Despite the need to better understand the changing dynamics between the ongoing political regionalization processes and the re-scaling of nation-states, at least in Europe, updated and timely research that responds to these challenges fueled by data-driven societies and the algorithmic revolution invigorated by an uneven establishment of borders remains scant and ambiguous. Nations, regardless of the spatial boundary by which we define them, matter as much as political borders and account for algorithmic disruption. Hence, this paper explores these new cartographies from the regional studies perspective by presenting the city-region as a pivotal term amidst a wide range of challenges for cities, regions, and nation-states. The Basque Country, as a small, stateless, city-regionalized European nation, is presented as a case study, focusing on its transitional techno-political and city-regional metaphor called ‘Euskal Hiria’ (Basque City). The paper examines five standpoints in the understanding of this notion as well as three potential drivers (metropolitanization, devolution, and the right to decide) that will further determine its future position amidst Spain, France and the EU. The paper explores the concept of Basque City in the context of the attempts by small states (such as Estonia and Singapore) and small, stateless city-regionalized nations (such as Catalonia, Flanders, and Quebec) to modify their governmental logics and devolve powers through blockchain technologies, thus enabling their interactions directly with citizens by setting up new city-regional and techno-political patterns that this paper terms ‘Algorithmic Nations’.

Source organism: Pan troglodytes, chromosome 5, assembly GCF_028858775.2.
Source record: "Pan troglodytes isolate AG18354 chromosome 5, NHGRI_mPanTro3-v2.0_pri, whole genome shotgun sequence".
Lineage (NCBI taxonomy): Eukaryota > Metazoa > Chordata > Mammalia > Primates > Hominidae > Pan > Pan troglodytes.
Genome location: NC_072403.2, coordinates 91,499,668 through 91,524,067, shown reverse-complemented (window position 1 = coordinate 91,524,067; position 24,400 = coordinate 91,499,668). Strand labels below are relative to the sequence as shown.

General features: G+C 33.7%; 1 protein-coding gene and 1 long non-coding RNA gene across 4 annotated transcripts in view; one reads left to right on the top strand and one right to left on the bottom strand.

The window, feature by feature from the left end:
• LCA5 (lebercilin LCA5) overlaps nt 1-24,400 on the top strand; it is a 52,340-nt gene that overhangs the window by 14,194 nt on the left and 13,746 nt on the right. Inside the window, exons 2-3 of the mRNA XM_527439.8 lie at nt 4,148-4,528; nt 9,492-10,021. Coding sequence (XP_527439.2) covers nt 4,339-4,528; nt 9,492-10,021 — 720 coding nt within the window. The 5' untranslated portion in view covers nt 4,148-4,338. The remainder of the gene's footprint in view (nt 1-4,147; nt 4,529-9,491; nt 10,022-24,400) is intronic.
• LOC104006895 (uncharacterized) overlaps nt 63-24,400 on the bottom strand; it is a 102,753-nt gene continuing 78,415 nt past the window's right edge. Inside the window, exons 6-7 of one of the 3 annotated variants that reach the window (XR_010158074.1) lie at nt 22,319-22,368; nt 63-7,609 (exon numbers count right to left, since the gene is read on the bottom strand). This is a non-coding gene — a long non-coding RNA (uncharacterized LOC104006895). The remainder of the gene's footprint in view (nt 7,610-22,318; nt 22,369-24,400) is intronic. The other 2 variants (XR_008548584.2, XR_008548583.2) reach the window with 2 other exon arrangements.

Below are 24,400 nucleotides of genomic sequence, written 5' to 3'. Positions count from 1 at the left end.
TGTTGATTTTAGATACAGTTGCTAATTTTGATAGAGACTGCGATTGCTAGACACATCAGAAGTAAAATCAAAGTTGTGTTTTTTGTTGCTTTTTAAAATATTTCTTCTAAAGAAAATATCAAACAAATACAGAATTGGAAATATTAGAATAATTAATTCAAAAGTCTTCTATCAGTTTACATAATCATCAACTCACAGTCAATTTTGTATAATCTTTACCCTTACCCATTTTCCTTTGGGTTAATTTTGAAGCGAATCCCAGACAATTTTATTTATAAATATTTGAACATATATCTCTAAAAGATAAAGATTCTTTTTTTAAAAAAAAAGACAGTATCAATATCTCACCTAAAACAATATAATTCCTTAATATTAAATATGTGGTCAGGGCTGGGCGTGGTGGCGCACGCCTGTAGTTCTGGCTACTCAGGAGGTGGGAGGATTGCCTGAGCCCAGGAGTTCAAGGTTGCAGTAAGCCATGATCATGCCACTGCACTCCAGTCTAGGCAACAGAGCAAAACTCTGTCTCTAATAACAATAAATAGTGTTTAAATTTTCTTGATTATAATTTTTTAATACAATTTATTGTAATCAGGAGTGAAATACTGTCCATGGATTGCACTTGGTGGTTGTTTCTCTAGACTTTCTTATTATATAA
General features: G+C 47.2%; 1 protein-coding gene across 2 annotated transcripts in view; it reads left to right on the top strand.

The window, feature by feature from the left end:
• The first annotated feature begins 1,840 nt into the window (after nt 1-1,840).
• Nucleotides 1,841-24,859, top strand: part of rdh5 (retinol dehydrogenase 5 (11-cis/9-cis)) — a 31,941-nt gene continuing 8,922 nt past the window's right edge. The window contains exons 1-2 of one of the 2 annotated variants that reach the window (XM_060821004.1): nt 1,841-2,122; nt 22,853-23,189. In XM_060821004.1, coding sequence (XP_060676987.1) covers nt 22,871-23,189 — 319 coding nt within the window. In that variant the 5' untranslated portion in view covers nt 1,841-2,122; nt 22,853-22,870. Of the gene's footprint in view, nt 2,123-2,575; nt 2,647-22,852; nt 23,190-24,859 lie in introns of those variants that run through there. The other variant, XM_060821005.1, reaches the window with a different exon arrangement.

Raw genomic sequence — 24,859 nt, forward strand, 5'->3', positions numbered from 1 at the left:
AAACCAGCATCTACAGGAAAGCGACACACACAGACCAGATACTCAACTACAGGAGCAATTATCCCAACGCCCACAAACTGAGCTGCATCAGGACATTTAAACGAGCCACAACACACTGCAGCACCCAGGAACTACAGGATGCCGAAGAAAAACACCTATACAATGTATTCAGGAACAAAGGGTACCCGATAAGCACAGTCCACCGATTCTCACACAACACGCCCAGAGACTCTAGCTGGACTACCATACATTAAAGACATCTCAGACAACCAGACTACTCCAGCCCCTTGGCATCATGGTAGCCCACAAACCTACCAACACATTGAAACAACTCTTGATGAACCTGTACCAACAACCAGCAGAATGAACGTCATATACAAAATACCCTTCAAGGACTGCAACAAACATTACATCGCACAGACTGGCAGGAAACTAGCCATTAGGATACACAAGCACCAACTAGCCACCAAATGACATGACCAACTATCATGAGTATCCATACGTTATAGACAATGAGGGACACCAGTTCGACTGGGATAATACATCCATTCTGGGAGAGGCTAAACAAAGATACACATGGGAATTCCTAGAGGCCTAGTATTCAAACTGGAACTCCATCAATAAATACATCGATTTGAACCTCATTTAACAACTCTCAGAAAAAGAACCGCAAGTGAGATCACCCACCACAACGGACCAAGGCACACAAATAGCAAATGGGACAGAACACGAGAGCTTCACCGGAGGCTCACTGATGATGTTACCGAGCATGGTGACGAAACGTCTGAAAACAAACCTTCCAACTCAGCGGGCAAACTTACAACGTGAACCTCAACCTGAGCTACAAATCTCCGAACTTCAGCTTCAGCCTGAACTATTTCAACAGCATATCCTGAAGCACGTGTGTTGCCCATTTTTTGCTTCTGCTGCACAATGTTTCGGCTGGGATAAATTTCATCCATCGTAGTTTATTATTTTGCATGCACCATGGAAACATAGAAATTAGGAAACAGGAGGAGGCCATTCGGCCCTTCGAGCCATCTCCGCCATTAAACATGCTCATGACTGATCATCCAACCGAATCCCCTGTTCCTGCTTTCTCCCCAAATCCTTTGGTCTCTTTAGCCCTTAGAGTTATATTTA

Calzada, I. (2018), Algorithmic Nations: Towards the Techno-Political (Basque) City-Region. Territories: A Trans-Cultural Journal of Regional Studies, 1(1).